Mendel Wertheimer and his wife Sarah, née Gutmann, married in 1849 and had eight (8) children, starting with the birth of Selig in 1850 and ending with the birth of twins, Albert and Leopold, in 1866. Only one of the children was female, Minnie, b. 1862.
The family probably moved to Themar in the mid-1860s as a strategy to provide the family with greater economic opportunities. As well, their move coincided with that of other Jewish families who moved from Marisfeld in the wake of the disastrous fire in the village.
The whole family lived together in Themar through the 1870s. But, starting in the mid-1870s, — possibly just after Mendel’s death in 1873 — the children started to leave home, either for other, larger, centres within Germany, or for the United States.
The “strategies of migration” of the Wertheimer family were, in many aspects, similar to those of other Jewish families of Themar such as the Gassenheimer family — and of German-Jewish rural families generally. As with other Themar families, one son — in this case, Louis, b. 1855 — remained in Themar, where he married Emma Frankenberg, daughter of another Themar family. Other children moved from smaller to larger centres to find socio-economic opportunity. Abraham and Julius both moved to the city of Magdeburg sometime in the late 1870s/early 1880s. Finally, some children left Germany and Europe altogether: In 1880, age 18, Minna was the first to leave Germany altogether; sixteen-year-old twins Albert and Leopold followed her in 1882. By 1885, the adult children of Mendel and Sarah were all living elsewhere: two — Abraham and Julius — in Magdeburg and three — Minna, Albert and Leopold — in New York City.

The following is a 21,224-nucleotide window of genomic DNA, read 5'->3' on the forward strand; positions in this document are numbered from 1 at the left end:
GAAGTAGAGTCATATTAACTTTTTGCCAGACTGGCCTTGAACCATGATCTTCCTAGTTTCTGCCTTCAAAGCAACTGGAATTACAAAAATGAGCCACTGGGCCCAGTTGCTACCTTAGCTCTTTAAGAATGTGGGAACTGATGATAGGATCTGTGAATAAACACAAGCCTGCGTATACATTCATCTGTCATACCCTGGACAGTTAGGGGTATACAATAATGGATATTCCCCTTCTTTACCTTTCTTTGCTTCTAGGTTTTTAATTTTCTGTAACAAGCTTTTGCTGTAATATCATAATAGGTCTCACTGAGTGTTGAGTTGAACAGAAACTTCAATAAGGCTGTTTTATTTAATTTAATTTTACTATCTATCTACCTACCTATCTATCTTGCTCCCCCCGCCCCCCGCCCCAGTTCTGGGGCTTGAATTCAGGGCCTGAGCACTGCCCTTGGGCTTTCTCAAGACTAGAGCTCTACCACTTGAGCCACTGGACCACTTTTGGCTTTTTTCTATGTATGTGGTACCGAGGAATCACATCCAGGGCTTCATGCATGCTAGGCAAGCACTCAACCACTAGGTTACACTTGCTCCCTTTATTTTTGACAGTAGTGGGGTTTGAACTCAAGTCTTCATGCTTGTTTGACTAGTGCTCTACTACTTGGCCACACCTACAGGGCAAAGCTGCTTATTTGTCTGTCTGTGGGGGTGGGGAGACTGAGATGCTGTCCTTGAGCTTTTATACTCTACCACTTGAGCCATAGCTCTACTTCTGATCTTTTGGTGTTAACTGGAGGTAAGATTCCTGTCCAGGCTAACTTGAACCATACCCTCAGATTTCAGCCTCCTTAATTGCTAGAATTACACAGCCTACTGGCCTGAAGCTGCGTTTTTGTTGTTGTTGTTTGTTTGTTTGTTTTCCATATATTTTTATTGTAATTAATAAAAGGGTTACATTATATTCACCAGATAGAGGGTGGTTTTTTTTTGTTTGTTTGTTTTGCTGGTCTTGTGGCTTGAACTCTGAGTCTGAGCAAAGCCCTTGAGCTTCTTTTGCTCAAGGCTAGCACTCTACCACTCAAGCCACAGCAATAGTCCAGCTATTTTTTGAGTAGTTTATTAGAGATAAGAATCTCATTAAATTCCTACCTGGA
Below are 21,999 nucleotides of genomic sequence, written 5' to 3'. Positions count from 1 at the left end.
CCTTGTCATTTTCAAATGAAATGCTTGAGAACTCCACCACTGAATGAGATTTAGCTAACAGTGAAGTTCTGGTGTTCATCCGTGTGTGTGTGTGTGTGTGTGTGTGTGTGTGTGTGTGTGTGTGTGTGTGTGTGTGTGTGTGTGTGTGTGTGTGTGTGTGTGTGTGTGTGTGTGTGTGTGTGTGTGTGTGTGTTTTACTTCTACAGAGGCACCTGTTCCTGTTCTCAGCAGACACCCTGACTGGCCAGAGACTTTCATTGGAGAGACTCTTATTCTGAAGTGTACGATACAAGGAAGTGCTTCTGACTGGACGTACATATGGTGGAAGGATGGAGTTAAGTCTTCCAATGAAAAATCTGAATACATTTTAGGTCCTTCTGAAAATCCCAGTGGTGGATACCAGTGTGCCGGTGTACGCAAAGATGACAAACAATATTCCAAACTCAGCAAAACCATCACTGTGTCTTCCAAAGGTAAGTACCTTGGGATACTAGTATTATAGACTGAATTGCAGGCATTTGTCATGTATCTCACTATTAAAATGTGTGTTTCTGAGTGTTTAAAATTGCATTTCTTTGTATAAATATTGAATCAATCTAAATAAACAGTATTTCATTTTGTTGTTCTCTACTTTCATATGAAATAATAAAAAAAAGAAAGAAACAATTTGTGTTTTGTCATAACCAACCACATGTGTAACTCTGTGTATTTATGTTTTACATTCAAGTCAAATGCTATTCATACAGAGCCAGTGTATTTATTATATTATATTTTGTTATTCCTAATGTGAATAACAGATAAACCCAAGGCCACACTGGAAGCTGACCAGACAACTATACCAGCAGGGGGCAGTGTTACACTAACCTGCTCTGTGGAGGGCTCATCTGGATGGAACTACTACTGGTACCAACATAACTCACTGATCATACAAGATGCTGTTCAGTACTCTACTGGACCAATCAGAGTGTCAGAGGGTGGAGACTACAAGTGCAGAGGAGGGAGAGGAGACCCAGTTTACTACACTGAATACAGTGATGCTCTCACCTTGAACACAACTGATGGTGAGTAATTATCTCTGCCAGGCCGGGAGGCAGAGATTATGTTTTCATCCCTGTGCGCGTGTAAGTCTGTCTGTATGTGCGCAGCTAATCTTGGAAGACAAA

In October 1887, the twins, Albert and Leopold returned to Germany, both American citizens.
As of the late 1880s, the four Wertheimer brothers had established successful women’s clothing shops in several centres in Saxony: Julius remained in Magdeburg while Adolf, according to Nitsche and Röcher, moved to Chemnitz in 1888. Albert, who had joined Adolf in Chemnitz in June 1888, left Chemnitz for Plauen shortly thereafter; Leopold remained in Chemnitz until 1906 but them moved to Zwickau to set up his own business. Leopold married Helene Lamm of Erfurt and they had two daughters, Hannah, b. 1911, and Käte, b. 1912.
Minna remained in Brooklyn, New York for the rest of her life. In 1886, she married Lewis Marks and, by 1901, they had a family of five children (two died in infancy). Lewis Marks died in 1908; several sons were drafted into the American army in World War I; and eldest daughter, Beatrice, died in 1916, leaving husband Gustave Marx to care for their infant son Lloyd, born July 1915.
When Minnie visited Germany, only three of her four brothers were alive: Abraham had died in Chemnitz in 1912. Her siblings were all engaged in the same type of business in three centers: Albert in Plauen, Leopold in Zwickau, and Julius in Magdeburg. All were married with children.
Minnie and Lloyd left on their adventure on the Noordam on 11 June 1921 and returned on 10 September. We hope they had a wonderful time. We’re glad they went.